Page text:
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Auction 268  8-9 Feb 2023
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5 days 1 hr 4 min

Estimate: 100 000 GBP
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E.I.C. Bombay Presidency

The King of English East India Company coins – the celebrated Bombay gold Mohur, 1765


East India Company, Bombay Presidency, Early coinages: English design, gold Mohur of 15 Rupees, 1765, Company arms, english east india company around, rev. bombay 1765, floral ornaments above and below, 10.95g/9h (Prid. 4 [not in Sale]; Stevens 2.93; KM. 186; F 1550). An exceptional coin, extremely fine with red tone and probably the finest known, excessively rare £100,000-£150,000

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Provenance: R.J. Ford (Detroit, MI) Collection [from Baldwin (London)]
Wolfson Trust Collection, Sotheby Auction (London), 13 February 1986, lot 312, illustrated on the front cover of the catalogue.

Owner's ticket and envelope.

It is believed that three, or possibly four, other specimens are known:
1). P.J.E. Stevens Collection (the Stevens, KM. and Friedberg plate coin, struck from the same dies as the present specimen), ex Sir John Wheeler Collection (lot 68), 'Skanda' (L.B. Brilliant) Collection (lot 618), V.M. Brand Collection, Part IX (lot 159, purchased from Spink May 1910), J.G. Murdoch Collection (lot 41);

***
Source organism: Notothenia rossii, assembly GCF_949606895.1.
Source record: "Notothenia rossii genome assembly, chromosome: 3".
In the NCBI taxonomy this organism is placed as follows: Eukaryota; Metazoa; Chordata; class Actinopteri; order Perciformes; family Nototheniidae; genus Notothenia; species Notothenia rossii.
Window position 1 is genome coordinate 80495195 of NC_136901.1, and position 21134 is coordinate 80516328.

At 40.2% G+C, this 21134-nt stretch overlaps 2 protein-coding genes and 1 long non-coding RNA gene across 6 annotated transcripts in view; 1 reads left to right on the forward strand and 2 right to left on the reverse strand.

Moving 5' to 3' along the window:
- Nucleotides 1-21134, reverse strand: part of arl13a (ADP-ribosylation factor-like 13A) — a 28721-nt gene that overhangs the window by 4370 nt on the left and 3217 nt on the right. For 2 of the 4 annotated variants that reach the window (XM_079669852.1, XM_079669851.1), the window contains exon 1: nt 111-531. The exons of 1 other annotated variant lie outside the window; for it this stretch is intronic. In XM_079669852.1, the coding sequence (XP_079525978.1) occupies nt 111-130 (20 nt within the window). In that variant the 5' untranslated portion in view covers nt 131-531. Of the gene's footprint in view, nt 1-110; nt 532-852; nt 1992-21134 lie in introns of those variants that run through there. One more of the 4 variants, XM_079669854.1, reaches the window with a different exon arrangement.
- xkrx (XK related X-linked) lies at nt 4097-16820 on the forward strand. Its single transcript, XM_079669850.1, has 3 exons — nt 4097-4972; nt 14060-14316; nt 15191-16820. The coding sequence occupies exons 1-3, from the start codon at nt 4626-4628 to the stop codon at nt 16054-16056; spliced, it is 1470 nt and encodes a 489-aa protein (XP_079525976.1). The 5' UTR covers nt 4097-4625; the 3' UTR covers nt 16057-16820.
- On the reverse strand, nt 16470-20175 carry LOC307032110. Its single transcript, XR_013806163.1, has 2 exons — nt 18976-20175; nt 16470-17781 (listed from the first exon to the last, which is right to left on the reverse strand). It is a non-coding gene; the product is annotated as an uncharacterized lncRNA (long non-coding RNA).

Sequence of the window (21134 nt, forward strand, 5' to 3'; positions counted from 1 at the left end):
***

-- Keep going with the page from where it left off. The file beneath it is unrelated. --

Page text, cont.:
2). British Museum 1841-10-28-1, the Pridmore plate coin (struck from a different rev. die);
3). H. Montagu Collection (lot 59), ex Major-General Henry Hyde, R.E. (1824-87, Master of the Calcutta Mint 1861-76, and by private treaty to Montagu);
4). A specimen is recorded as being in the collection of the Nagar philatelist and numismatist Krishna Gopalkrishna Kadekodi (1917-2019) (Times of India, 4 October 2019).

It is possible that coin 3) is also the present piece, but the lack of a 19th century illustration forbids a firm attribution.

The first authenticated gold coinage for the Bombay presidency was authorised in the wake of a shortage of silver coin. In July 1765 the Bombay Council considered the cost of recoining Venetian ducats and in November agreed that the new coins were to contain pure Venetian gold of 24-carat standard and to pass current for 15 rupees. A total of some 4,000 mohurs by face value of the new coins, including their fractions, were struck and by a public notice of 8 January 1766, the coins entered circulation
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